Many are familiar with the opening scene where they're first introduced to Herr Drosselmeyer — err, Donald Trump? — entering a house labeled “Extreme Makeover: Nutcracker Edition?”

It didn’t take long to pick up on this year’s theme to Ballet West’s “Nutty Nutcracker.” It was a most humorous salute to reality television and refreshingly satirical, in fact, to see professional artists poke fun at a television genre that’s enthralled the nation. Plus, nobody ignored the irony of how well these artists knew the shows.

This year’s spoof followed not Clara but a hilariously accurate Honey Boo Boo, played by Maile Berg, through her classic Christmassy TV-Land dreams. The battle with the Mouse King became a battle for the title of “Biggest Loser” with a zealous trainer as the Nutcracker Prince. The Snow Queen and her Cavalier, danced by principal artists Katherine Lawrence and Tom Mattingly, won “The Amazing Race” and were clearly enjoying themselves.

Obvious audience favorites were a “Sister Wives” spin on the Dance of the Mirlitons and a Waltz of the Flowers gone literal with a nod to “The Bachelor’s” infamous rose ceremonies. Principal artist Christopher Ruud, who’s been with Ballet West since 1998 and repeatedly proved his expertise as a dancer, also proved to be quite a ham as the “bachelor.” First soloist Beau Pearson kept popping up as “Sister Wives’” Kody Brown throughout the evening — each time, irresistibly funny.

The Russian Dance is almost always an audience favorite, but if you add a “Duck Dynasty” twist, duck calls and all, everybody’s sold.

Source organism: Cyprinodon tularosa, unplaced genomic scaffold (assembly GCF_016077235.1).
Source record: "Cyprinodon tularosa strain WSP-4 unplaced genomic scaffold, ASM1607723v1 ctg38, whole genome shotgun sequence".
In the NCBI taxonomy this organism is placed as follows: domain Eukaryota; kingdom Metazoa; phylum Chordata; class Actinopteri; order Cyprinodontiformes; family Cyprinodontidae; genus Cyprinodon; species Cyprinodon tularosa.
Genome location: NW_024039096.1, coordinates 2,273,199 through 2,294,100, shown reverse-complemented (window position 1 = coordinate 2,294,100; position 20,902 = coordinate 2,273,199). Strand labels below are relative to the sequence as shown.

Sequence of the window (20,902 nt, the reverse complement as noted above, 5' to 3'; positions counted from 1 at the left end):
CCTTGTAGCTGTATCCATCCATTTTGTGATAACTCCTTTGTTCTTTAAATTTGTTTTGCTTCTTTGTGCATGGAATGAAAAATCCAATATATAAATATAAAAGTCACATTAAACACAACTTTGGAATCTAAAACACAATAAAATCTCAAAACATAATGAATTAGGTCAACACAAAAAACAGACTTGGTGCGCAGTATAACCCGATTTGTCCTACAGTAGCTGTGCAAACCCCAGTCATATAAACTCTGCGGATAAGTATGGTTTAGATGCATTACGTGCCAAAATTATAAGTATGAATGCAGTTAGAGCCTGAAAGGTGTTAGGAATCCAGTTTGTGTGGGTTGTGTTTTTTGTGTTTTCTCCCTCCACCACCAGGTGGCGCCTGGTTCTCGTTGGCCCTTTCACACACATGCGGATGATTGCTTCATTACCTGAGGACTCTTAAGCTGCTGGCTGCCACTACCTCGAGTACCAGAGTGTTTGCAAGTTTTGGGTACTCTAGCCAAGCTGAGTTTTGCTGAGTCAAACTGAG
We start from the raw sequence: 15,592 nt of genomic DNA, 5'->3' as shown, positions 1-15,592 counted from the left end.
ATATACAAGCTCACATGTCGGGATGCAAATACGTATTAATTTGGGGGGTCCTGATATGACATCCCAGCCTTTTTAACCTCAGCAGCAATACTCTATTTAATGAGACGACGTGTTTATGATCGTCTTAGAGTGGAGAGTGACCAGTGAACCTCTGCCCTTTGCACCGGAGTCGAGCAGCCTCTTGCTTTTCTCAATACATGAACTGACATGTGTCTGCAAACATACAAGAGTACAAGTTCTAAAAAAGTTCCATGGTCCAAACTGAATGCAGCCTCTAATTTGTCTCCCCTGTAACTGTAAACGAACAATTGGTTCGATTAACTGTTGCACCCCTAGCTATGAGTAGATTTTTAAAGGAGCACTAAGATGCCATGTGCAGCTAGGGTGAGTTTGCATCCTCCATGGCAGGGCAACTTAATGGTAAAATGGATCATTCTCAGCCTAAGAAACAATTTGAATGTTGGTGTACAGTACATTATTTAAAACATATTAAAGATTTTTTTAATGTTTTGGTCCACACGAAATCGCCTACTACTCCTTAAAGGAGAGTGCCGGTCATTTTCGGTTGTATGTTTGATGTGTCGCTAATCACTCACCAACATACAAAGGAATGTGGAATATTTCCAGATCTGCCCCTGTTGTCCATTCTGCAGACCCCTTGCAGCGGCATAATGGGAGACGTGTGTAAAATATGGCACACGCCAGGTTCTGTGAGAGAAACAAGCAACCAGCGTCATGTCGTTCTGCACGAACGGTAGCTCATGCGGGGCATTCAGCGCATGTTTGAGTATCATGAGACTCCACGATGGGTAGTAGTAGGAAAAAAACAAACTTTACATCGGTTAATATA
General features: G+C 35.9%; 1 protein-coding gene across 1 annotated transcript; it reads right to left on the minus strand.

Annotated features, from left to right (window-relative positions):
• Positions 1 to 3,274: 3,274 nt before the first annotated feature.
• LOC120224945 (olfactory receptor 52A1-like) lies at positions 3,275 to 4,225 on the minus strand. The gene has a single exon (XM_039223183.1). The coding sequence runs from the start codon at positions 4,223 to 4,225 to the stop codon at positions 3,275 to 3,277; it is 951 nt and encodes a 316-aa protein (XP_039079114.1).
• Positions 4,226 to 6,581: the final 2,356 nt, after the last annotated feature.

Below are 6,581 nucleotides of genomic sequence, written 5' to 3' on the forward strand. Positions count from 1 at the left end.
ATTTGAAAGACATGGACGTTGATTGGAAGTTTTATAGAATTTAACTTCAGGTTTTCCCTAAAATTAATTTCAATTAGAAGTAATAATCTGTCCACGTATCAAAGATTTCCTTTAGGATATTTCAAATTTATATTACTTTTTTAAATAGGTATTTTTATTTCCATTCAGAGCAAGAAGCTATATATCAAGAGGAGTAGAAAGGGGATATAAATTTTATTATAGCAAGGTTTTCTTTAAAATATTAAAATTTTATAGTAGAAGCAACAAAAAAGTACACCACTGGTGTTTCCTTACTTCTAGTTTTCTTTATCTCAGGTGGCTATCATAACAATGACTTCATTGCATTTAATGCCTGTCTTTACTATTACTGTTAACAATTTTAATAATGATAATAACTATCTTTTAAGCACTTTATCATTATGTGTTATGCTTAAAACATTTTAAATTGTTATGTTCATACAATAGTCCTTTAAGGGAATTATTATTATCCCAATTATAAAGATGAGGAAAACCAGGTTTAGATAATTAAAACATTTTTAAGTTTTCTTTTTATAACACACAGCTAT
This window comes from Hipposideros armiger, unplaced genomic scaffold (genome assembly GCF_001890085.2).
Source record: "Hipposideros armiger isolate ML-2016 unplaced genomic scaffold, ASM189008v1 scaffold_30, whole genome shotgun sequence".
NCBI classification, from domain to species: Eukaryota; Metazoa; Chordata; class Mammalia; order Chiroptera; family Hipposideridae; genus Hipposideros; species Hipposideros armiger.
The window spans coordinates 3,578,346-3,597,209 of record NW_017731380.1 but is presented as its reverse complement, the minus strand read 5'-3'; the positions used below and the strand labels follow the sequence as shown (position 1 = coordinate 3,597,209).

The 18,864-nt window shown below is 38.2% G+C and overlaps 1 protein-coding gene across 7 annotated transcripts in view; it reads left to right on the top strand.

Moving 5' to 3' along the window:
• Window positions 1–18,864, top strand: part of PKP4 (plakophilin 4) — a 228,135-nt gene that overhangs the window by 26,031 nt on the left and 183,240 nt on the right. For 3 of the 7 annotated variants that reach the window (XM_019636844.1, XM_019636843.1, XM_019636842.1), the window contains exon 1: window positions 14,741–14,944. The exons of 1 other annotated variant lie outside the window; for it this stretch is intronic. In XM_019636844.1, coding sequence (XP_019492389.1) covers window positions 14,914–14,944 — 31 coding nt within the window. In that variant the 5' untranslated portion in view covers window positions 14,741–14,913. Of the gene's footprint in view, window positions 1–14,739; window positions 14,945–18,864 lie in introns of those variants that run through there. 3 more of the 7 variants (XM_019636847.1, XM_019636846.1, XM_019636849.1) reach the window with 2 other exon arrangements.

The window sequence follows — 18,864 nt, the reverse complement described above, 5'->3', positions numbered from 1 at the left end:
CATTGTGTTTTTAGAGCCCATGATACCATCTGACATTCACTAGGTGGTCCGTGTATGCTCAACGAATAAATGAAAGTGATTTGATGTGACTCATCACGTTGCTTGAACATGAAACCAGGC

The performance paid tribute to everything from “America’s Next Top Model” to “Top Chef,” and the audience was treated to tongue-in-cheek performances by Super Nanny, Snooki and the Kardashians.

The company’s “Nutty Nutcracker" tradition started in 2007, and they’ve managed to choose a different silly theme every year. While this year’s material may not have been quite as kid-friendly as past performances (as one might expect with "Jersey Shore" in the mix), this reviewer’s 7-year-old niece still said that her favorite part was “everything.”

Arguably the best homage was to Ballet West’s very own hit reality show, “Breaking Pointe,” which debuted in 2012. Ballet West has often broken the stereotype of “art snob” in its wide-ranging appeal, especially with hits such as “Nutty.” This particular annual performance could easily become a holiday family tradition for many. But the company one-upped itself again — special props to Ballet West for being good-natured enough to spoof itself.

First soloist Rex Tilton and soloist Alison DeBona have kept audiences on their toes in episodes of the CW series with their on-again off-again romance, and they symbolically reprised those reality roles as the Sugar Plum Fairy and her Cavalier. In the end, they found (on stage, too) that they’ve really loved each other through it all. It should be noted that both Tilton and DeBona danced their roles beautifully. It could also be argued that it takes even more talent to be able to capture the Nutcracker’s artistic grace, interrupt a dance for silly antics and then pick up exactly where they left off.

Bravo to Ballet West and Artistic Director Adam Sklute for making art fun and appealing to the whole family, as always. It will be exciting to see what they create for next year’s “Nutty Nutcracker,” and it’s sure to be worth it.